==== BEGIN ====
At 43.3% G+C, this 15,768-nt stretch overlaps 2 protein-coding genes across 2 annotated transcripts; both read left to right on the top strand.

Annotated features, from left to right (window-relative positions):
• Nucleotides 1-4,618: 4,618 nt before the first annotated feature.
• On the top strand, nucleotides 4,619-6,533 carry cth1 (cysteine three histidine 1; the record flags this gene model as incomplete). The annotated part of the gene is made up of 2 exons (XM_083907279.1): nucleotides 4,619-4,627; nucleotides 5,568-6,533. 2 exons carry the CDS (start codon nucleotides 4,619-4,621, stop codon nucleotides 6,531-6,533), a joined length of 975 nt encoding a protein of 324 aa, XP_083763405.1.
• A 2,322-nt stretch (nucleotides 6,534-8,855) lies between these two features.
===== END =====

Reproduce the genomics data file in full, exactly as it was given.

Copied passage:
At 43.3% G+C, this 15,768-nt stretch overlaps 2 protein-coding genes across 2 annotated transcripts; both read left to right on the top strand.

Annotated features, from left to right (window-relative positions):
• Nucleotides 1-4,618: 4,618 nt before the first annotated feature.
• On the top strand, nucleotides 4,619-6,533 carry cth1 (cysteine three histidine 1; the record flags this gene model as incomplete). The annotated part of the gene is made up of 2 exons (XM_083907279.1): nucleotides 4,619-4,627; nucleotides 5,568-6,533. 2 exons carry the CDS (start codon nucleotides 4,619-4,621, stop codon nucleotides 6,531-6,533), a joined length of 975 nt encoding a protein of 324 aa, XP_083763405.1.
• A 2,322-nt stretch (nucleotides 6,534-8,855) lies between these two features.